GEORGE: Well, when you look at the programs -- and for me when I think about the type of programs -- they separate into two styles. One style is more theoretical, and one is very much hands on, and both are absolutely necessary. We need the purely theoretical results to try to address the major problems, but we also need hands-on training so that people are ready to come in and tackle the fires that we have today. Put those fires out. The training that we get that the students get in this program really allows them to come in here and it puts them a couple years ahead for us as far as being able to jump right in and tackle the kind of problems that we face on a daily basis. We see the results firsthand when the students come in and they are really prepared to do things that we weren't seeing students ready to do 10 years ago, and that is tremendous for us and we see it across the government.
FIELD: Well, that is excellent. Now let's go back again and talk about the universities. You've got over 100 universities involved in this program now. For a university that wants to become CAE designated, what are the expectations of this program for that school?
GEORGE: Well, I'm not sure of what any particular school would expect. I know I've talked to a number of professors, and some are excited about the guidance that they can get on developing an IA curriculum, because there is a lot of expertise that we have, and the kind of things that the students need in that curriculum is very much spelled out on the web pages. For others, they are looking for an opportunity to work with other schools to team, to share information, to be apart of a larger effort. Some schools are looking for an opportunity for their students to get the training to get the scholarships. We have summer internships, and we have a great scholarship program, but for all of them there is an opportunity to meet other professors that are as worried about the situation, the cyber situation that we have today, as they are, and to get together and address the big problems that are facing us and hopefully to solve some of those problems, at least to mitigate the concerns.
FIELD: Now you've had 10 years to watch students go through the program and go into their careers. What have you seen as some of the outstanding career paths of these students who have completed these programs?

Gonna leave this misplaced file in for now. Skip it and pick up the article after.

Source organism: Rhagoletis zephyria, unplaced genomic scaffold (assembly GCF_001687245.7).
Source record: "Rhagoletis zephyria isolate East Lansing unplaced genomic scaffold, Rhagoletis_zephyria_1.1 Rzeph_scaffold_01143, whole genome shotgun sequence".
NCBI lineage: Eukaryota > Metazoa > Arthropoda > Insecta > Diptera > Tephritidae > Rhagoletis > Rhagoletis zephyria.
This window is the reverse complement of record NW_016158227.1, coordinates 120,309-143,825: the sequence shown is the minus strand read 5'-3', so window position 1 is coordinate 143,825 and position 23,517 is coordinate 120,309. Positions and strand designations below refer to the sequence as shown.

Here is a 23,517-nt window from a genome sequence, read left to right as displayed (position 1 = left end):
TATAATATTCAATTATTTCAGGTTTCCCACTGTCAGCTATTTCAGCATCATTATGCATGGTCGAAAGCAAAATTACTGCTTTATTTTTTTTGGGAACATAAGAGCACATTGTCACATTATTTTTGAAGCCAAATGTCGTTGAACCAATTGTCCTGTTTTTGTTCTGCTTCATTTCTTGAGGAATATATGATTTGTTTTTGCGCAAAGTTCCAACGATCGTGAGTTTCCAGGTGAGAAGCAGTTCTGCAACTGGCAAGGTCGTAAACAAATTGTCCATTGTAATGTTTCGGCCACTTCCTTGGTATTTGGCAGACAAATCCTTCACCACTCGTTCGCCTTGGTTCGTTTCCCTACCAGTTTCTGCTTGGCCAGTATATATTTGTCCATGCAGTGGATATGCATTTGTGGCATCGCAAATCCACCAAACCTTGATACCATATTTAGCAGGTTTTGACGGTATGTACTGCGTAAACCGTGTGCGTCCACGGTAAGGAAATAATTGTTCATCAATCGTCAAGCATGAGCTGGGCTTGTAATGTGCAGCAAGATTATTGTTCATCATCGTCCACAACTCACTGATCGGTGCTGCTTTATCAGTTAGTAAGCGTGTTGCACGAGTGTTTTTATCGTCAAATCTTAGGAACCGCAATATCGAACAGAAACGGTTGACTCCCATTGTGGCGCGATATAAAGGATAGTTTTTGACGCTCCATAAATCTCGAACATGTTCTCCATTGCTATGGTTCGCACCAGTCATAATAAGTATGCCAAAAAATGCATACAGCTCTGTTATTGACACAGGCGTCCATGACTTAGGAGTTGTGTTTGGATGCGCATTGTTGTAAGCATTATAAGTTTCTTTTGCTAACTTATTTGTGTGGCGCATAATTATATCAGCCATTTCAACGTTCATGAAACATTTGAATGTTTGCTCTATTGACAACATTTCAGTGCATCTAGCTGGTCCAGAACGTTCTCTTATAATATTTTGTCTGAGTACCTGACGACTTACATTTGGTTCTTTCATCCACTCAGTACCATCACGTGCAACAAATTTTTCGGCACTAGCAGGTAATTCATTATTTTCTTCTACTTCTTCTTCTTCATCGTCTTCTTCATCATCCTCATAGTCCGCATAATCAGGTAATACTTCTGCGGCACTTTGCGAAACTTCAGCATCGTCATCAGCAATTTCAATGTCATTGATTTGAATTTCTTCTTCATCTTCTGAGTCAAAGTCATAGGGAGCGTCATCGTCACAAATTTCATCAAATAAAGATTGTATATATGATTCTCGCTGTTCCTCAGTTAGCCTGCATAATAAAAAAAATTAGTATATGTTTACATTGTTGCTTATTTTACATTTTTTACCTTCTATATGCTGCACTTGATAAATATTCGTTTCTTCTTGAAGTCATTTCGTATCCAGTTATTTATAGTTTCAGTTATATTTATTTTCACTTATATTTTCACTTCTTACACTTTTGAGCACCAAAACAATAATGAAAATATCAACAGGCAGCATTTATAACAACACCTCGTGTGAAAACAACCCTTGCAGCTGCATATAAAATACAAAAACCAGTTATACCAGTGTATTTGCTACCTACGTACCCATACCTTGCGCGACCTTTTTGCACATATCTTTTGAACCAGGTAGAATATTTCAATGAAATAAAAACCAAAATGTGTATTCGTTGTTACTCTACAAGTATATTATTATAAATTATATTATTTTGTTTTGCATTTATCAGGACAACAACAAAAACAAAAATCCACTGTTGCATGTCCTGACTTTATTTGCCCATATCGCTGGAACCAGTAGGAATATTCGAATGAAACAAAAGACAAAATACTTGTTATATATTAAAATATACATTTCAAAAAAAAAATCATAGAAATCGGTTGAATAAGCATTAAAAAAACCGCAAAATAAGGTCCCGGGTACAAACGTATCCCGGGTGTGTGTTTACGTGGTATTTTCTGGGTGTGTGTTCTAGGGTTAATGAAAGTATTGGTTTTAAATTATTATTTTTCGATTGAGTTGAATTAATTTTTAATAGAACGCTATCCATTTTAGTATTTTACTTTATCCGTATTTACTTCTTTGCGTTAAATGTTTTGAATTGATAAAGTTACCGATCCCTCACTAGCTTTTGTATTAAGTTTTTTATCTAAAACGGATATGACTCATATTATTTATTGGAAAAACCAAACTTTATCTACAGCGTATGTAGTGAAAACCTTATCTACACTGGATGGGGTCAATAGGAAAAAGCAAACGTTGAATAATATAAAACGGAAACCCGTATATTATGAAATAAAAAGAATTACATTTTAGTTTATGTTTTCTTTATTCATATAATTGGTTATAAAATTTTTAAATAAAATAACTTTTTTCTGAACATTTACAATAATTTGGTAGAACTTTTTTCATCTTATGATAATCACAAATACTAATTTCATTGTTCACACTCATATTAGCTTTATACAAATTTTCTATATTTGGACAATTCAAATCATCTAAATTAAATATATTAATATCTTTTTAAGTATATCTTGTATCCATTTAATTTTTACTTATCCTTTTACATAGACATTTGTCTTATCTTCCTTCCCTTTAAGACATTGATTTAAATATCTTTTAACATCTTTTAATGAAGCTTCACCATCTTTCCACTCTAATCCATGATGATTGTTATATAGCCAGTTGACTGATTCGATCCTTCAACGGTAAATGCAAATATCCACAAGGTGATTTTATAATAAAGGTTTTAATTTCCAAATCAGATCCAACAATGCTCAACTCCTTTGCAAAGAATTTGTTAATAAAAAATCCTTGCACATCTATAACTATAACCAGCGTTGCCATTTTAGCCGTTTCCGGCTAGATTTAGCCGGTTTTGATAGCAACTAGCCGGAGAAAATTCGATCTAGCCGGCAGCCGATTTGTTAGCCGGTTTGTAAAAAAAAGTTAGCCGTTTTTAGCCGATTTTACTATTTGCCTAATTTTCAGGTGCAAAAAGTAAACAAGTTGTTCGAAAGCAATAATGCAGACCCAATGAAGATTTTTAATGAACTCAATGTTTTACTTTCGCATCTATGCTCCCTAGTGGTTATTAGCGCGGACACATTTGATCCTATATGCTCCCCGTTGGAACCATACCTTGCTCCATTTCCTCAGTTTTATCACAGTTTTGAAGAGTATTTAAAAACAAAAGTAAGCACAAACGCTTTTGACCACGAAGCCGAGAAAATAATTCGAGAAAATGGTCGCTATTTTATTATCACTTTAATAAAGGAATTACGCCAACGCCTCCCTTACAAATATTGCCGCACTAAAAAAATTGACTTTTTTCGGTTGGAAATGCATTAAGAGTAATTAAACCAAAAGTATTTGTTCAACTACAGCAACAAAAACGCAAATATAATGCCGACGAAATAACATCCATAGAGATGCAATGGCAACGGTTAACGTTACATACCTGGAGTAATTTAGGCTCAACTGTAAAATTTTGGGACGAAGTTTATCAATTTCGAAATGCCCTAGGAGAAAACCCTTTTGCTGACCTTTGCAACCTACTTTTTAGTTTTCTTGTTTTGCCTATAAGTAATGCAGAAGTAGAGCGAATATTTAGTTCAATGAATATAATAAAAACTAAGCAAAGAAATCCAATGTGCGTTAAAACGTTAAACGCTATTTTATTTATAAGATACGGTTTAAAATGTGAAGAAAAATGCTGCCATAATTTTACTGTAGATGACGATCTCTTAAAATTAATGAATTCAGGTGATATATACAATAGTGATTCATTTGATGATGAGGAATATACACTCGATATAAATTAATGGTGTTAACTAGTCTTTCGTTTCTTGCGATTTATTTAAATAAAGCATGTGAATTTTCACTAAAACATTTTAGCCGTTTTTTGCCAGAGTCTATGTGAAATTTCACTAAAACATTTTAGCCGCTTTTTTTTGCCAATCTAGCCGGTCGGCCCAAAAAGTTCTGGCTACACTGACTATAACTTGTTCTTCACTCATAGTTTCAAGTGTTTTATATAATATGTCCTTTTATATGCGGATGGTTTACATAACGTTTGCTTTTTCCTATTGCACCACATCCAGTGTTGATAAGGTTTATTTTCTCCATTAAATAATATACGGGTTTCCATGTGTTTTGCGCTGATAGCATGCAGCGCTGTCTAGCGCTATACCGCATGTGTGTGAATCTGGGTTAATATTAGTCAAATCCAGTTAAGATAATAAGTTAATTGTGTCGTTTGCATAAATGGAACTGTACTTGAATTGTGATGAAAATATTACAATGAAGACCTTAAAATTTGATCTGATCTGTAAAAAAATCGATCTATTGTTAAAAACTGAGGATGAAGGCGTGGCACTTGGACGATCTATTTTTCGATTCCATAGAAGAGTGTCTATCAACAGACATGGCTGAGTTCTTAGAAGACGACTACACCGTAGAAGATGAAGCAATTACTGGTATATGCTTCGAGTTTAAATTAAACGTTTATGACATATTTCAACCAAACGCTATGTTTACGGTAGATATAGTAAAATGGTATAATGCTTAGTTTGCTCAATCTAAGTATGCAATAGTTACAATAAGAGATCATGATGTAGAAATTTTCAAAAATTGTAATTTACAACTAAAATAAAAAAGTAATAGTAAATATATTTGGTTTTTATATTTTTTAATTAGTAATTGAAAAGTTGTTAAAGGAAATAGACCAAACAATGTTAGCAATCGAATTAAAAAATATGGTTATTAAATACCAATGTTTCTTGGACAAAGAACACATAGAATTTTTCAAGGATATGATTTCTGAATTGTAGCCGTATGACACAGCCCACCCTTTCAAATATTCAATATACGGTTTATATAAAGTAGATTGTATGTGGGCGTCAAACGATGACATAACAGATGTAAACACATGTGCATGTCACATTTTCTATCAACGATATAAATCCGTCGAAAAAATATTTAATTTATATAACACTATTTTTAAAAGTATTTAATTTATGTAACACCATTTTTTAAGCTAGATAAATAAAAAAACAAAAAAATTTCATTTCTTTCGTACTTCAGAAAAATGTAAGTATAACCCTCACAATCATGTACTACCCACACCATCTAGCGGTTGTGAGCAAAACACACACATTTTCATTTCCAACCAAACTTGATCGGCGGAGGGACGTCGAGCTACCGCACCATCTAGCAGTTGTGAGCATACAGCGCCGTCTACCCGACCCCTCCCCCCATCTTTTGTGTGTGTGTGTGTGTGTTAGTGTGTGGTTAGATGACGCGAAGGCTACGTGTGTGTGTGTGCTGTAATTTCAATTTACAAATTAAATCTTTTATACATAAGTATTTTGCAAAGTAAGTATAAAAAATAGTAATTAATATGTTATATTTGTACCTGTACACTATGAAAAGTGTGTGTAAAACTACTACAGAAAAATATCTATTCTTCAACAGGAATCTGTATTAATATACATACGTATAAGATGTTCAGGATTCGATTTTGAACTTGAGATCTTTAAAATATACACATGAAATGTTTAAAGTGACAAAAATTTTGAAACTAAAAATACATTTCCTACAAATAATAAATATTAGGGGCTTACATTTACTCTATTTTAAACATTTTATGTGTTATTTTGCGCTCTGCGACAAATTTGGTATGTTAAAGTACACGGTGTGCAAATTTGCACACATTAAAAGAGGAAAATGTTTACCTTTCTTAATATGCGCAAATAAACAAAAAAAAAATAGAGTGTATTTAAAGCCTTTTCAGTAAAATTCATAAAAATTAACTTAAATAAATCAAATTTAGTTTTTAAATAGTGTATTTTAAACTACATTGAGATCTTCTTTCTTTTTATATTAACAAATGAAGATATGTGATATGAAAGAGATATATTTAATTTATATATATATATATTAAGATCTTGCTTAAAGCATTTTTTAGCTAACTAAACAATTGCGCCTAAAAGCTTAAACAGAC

GEORGE: We've seen every path imaginable. We've seen students that have worked through our government. Mischel Kwon is one of the graduates, and she was running CERT until just recently. We see several students have gone to become very strong researchers and faculty members throughout the country, and we see a large number of students that have gone to DHS and to NSA and are reading the efforts that we have in cybersecurity for the nation. In addition to the normal things that you think working at very, very large companies that deal with security and cyber across the country.
FIELD: So, you've got one decade under your belt with this program now. If you were to project into the future another 10 years, what do you think we can expect to see come from this program in the second decade?
GEORGE: I would like to see it expand, get more schools. We already have two levels in the program. We have the CAE and the CAR, which are research universities. We would like to see, more soon, we would like to see more collaboration. We need to get down to the community colleges, the two-year schools, so we need an expansion in the program. I would like to see an emphasis on getting to students earlier in their careers -- even to hit them in high school, not as part of this program, but as a preparation so they understand the value of this program in their future. Some of the things that we do when we talk to high school students is we try to explain to them how interesting the problems are, how important they are, and that there is future in being a cyber scientist beyond just teaching, which is important in itself, beyond just working for the government. There is an aspect of being a cyber-skilled scientist in every aspect of life today, and you can get this through this program, and you get there much better prepared than you do without this program. Educating all of the citizens of the country to the threat and how to address the threat is one of the key aspects that we need to address as a nation, and this CAE program is the best way we have to get those people out there who understand the threat and can help to make others understand the threat.
FIELD: Dickie, that is well said. I very much appreciate your time and your insight today. Thank you.
GEORGE: My pleasure.
FIELD: We've been talking with Dickie George of the NSA. For Information Security Media Group, I'm Tom Field. Thank you very much.